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U.S. Commercial Real Estate to Bloom as More Jobs Return

Research experts at ""Jones Lang LaSalle"":http://www.us.jll.com/united-states/en-us (JLL) expect ""a clear path to stronger performance"" for commercial real estate (CRE) in 2014.

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Reviewing what they call ""surprising upsides"" in investment sales volume over the last year, JLL's top researchers say they expect the factors driving 2013's growth--an improving lender environment, heightened risk appetite, and the arrival of investors in secondary markets--are expected to continue to move the sector forward.

Overall, JLL expects global investment volume growth of 10 percent to $550 billion in 2014, with ""particularly strong gains on the U.S. horizon with further gains in more diversified investment across primary and secondary markets and sectors.""

""We're seeing a tremendous weight of capital from a growing and diverse set of capital sources interested in a much wider range of U.S. real estate,"" said Ben Breslau, JLL's Americas Research Managing Director. ""Investors feel more comfortable with the economic outlook, and they've shown a greater appetite for risk that has led to a 21 percent global increase in year-over-year investment volumes.""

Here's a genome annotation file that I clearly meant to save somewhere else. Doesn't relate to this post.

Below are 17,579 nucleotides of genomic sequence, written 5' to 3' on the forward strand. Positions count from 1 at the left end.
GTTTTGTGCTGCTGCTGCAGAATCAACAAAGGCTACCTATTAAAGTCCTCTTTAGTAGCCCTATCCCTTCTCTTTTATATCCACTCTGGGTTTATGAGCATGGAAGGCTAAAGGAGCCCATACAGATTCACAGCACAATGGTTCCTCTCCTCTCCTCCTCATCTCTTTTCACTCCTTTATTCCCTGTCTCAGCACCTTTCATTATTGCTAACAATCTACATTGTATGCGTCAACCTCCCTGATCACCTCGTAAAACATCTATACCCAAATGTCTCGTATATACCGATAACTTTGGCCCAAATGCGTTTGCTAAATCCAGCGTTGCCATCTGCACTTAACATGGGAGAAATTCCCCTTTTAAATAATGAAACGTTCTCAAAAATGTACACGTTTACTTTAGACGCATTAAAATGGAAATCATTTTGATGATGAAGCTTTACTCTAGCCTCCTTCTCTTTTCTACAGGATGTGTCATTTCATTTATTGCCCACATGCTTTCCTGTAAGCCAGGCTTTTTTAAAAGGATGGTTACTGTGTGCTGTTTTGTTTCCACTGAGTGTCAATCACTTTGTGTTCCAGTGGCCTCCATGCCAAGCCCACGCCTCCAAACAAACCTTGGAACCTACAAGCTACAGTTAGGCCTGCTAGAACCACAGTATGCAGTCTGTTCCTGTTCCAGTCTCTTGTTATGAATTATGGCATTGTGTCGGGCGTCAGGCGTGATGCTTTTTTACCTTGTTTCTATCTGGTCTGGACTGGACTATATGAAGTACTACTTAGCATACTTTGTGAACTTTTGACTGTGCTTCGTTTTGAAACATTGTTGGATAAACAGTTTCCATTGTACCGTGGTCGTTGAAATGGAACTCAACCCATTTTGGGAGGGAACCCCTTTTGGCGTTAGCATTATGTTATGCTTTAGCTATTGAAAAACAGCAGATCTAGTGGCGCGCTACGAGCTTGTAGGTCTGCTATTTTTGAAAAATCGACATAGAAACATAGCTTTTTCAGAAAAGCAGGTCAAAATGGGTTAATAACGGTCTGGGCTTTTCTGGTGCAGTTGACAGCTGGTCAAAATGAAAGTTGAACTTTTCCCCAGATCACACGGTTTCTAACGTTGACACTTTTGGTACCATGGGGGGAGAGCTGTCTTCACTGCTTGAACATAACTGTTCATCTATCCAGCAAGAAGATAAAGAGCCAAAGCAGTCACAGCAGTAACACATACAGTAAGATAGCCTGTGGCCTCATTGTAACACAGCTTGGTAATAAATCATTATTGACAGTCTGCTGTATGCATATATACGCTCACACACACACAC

While there are a few other factors impacting CRE movements over the next 12 months, in JLL's view, ""[i]t all comes down to jobs,"" especially now that many industries are coming back from their recessionary losses.

""Every new job in a given sector and region produces or typically correlates highly, with other jobs being created in other sectors in that region. These jobs are known collectively as indirect jobs,"" the researchers explain. ""These jobs in turn have a multiplier effect and thus create additional demand for real estate.""

Housing is also a bright spot, as it impacts multiple facets of the economy, says Marisha Clinton, director of Capital Markets Research.
""Accelerated housing flows through to commercial property, as construction, real estate, lending, retail and manufacturing jobs are created boosting local economies,"" she said. ""However, the Millenials are the ones to watch, creating broad-reaching implications for our culture and economy that will have significant impact for years to come.""

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